Types of Mucopolysaccharidoses
Mucopolysaccharidoses: Types list
The list of types of Mucopolysaccharidoses mentioned in various sources includes:
Eight clinical types and numerous
subtypes of mucopolysaccharidoses have been identified. Although each type
differs clinically, generally, people with mucopolysaccharidoses
experience a period of normal development followed by a decline in
physical and/or mental function. Some of the more common types include:
Mucopolysaccharidosis I(MPS I), which includes Hurler,
Scheie, and Hurler/Scheie syndromes. Hurler syndrome-the
most severe form of the mucopolysaccharidoses -occurs in infancy with
symptoms such as clouding of the cornea and progressive physical and
mental disability. Death usually occurs before age 10. Patients with
Scheie syndrome experience milder symptoms and have normal intelligence,
while those with Hurler/Scheie syndrome suffer from intermediate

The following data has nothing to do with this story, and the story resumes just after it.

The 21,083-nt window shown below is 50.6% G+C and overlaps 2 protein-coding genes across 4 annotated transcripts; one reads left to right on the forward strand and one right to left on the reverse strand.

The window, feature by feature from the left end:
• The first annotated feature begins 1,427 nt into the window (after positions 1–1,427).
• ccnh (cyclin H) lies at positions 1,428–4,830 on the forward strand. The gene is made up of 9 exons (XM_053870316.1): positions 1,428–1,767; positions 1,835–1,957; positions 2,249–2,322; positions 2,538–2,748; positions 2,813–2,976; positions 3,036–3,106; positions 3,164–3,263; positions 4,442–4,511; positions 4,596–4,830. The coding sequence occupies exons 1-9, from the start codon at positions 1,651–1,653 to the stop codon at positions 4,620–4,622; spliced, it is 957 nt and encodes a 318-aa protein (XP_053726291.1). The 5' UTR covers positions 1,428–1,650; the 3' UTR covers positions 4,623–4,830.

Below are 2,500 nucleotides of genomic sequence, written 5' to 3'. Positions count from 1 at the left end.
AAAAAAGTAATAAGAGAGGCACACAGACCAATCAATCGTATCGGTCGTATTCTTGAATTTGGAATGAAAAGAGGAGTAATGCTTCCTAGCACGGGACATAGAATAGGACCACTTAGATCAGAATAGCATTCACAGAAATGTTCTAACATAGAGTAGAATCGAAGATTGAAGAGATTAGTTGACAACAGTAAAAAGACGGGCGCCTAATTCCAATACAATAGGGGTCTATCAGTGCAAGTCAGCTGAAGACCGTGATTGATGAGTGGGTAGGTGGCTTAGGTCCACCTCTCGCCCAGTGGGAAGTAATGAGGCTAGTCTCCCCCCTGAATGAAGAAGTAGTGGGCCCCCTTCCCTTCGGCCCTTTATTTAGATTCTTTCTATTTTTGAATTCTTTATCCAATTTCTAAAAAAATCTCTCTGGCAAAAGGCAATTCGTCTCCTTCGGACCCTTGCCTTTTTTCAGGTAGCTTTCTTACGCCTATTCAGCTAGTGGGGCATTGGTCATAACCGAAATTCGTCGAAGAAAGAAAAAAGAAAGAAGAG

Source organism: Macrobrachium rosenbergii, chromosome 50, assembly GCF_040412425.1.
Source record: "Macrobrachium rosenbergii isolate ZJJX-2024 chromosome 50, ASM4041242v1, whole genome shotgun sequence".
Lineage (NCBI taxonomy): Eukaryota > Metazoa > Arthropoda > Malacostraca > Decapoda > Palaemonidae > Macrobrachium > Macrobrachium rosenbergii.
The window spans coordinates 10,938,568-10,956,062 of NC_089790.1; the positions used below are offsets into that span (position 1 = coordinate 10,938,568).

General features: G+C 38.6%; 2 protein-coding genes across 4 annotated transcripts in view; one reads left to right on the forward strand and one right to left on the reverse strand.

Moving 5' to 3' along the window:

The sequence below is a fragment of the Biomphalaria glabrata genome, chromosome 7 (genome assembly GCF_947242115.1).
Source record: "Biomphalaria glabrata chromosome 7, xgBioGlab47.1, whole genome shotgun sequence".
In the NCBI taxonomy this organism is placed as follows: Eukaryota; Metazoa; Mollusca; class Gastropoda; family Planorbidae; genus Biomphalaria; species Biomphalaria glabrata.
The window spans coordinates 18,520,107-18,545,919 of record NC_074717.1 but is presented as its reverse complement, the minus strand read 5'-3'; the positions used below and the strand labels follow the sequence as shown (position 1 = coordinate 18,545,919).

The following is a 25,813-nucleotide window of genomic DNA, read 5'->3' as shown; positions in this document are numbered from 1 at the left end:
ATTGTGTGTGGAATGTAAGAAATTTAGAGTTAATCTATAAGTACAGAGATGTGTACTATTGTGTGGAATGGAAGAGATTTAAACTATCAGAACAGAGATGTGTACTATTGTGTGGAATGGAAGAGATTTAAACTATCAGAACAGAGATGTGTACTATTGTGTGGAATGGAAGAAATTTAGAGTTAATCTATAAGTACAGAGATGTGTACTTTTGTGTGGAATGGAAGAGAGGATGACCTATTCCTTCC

MPS II, also called Hunter syndrome, affects
juveniles and includes a mild and a severe form.
Signs of the severe form
are joint stiffness, mental deterioration, dwarfing, and progressive
deafness. Death usually occurs by age 15. Symptoms of the mild form
include short stature, limitation of motion, and features such as an
enlarged forehead, lips, and tongue and misaligned teeth.
Life span may be
Individuals with MPS III, or Sanfilippo syndrome,
experience progressive dementia and mental deterioration in childhood.
Death usually occurs in the late teens.
Symptoms of MPS IV, or Morquio syndrome, usually
appear in infancy and may include severe dwarfing and corneal clouding.
Intelligence is normal.
Cardiac or respiratory disease may cause death in
the third or fourth decade of life.
MPS VI, or Maroteauz-Lamy
syndrome, resembles Hurler syndrome. Onset is in infancy, however,
intelligence is normal.
Individuals may live into the second or third
Individuals with MPS VII, Sly disease, experience corneal
clouding, skeletal irregularities, and enlargement of the liver and
spleen. Intellectual impairments vary for this type of MPS.
(Source: excerpt from NINDS Mucopolysaccharidoses Information Page: NINDS)
Mucopolysaccharidoses: Related Disease Topics
More general medical disease topics related to Mucopolysaccharidoses include:
Research More About Mucopolysaccharidoses